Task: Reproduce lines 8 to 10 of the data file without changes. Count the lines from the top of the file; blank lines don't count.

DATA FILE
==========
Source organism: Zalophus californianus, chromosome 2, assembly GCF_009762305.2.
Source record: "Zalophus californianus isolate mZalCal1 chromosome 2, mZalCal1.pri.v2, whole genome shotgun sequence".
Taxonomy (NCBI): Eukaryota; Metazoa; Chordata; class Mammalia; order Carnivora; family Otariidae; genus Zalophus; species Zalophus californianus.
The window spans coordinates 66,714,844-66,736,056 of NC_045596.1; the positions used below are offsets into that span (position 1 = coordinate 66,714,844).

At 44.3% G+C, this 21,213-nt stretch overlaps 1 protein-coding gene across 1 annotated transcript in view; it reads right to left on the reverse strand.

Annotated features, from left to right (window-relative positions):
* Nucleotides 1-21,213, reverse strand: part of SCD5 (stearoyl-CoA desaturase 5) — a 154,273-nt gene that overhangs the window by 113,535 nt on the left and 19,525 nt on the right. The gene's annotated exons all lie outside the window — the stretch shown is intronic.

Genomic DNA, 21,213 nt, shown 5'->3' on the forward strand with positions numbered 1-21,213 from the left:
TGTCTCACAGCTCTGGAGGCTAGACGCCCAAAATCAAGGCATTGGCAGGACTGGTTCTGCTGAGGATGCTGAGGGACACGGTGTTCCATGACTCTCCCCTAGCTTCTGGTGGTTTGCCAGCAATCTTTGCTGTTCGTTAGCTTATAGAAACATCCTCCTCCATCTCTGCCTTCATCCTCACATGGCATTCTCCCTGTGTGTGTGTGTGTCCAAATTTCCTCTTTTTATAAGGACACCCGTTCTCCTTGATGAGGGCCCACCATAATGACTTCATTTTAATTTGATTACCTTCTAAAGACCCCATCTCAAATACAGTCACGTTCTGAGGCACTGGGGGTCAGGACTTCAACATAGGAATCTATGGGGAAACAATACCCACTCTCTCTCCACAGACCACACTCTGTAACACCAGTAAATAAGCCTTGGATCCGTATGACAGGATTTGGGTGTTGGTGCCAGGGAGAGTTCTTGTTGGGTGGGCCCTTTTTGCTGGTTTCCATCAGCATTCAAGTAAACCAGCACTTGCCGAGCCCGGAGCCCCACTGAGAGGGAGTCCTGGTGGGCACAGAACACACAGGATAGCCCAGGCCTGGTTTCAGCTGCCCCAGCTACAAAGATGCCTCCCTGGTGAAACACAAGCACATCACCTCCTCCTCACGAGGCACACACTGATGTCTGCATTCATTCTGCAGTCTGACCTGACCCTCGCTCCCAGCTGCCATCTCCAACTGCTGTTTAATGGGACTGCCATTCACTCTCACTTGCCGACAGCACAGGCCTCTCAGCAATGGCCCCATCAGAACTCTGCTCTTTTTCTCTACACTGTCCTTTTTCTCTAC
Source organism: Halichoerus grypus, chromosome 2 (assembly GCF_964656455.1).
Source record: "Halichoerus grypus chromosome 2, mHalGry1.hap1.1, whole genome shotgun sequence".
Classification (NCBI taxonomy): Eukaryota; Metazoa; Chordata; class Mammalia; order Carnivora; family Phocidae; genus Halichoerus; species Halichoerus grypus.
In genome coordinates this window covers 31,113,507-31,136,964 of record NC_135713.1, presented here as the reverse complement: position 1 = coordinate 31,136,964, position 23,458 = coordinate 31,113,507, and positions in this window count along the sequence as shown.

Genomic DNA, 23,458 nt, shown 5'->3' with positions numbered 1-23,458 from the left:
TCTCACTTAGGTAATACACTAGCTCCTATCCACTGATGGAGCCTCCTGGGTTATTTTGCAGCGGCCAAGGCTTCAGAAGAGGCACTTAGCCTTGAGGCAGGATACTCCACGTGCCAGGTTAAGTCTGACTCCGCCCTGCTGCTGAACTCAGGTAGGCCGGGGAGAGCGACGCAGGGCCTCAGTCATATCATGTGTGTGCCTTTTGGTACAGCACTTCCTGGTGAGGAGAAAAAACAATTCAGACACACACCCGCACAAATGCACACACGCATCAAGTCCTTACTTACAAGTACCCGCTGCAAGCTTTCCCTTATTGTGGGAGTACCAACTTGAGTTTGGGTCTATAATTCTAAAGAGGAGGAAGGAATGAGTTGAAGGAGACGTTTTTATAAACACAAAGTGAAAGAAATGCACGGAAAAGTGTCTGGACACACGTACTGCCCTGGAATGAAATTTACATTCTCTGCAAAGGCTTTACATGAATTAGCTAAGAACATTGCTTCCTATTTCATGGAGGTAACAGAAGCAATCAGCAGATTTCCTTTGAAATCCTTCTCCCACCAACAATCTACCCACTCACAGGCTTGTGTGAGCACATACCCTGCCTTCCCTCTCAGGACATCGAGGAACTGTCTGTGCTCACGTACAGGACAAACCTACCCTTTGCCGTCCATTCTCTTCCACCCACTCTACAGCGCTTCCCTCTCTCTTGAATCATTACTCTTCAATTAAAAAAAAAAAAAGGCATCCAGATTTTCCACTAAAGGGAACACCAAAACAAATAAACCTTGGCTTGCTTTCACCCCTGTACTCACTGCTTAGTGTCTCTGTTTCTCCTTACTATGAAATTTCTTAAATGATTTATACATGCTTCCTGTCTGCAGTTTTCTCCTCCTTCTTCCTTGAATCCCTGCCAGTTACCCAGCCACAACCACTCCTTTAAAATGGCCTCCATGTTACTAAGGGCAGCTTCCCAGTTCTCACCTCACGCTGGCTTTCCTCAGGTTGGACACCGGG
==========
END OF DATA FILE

Genomic DNA, 21,213 nt, shown 5'->3' on the forward strand with positions numbered 1-21,213 from the left:
TGTCTCACAGCTCTGGAGGCTAGACGCCCAAAATCAAGGCATTGGCAGGACTGGTTCTGCTGAGGATGCTGAGGGACACGGTGTTCCATGACTCTCCCCTAGCTTCTGGTGGTTTGCCAGCAATCTTTGCTGTTCGTTAGCTTATAGAAACATCCTCCTCCATCTCTGCCTTCATCCTCACATGGCATTCTCCCTGTGTGTGTGTGTGTCCAAATTTCCTCTTTTTATAAGGACACCCGTTCTCCTTGATGAGGGCCCACCATAATGACTTCATTTTAATTTGATTACCTTCTAAAGACCCCATCTCAAATACAGTCACGTTCTGAGGCACTGGGGGTCAGGACTTCAACATAGGAATCTATGGGGAAACAATACCCACTCTCTCTCCACAGACCACACTCTGTAACACCAGTAAATAAGCCTTGGATCCGTATGACAGGATTTGGGTGTTGGTGCCAGGGAGAGTTCTTGTTGGGTGGGCCCTTTTTGCTGGTTTCCATCAGCATTCAAGTAAACCAGCACTTGCCGAGCCCGGAGCCCCACTGAGAGGGAGTCCTGGTGGGCACAGAACACACAGGATAGCCCAGGCCTGGTTTCAGCTGCCCCAGCTACAAAGATGCCTCCCTGGTGAAACACAAGCACATCACCTCCTCCTCACGAGGCACACACTGATGTCTGCATTCATTCTGCAGTCTGACCTGACCCTCGCTCCCAGCTGCCATCTCCAACTGCTGTTTAATGGGACTGCCATTCACTCTCACTTGCCGACAGCACAGGCCTCTCAGCAATGGCCCCATCAGAACTCTGCTCTTTTTCTCTACACTGTCCTTTTTCTCTAC
Source organism: Halichoerus grypus, chromosome 2 (assembly GCF_964656455.1).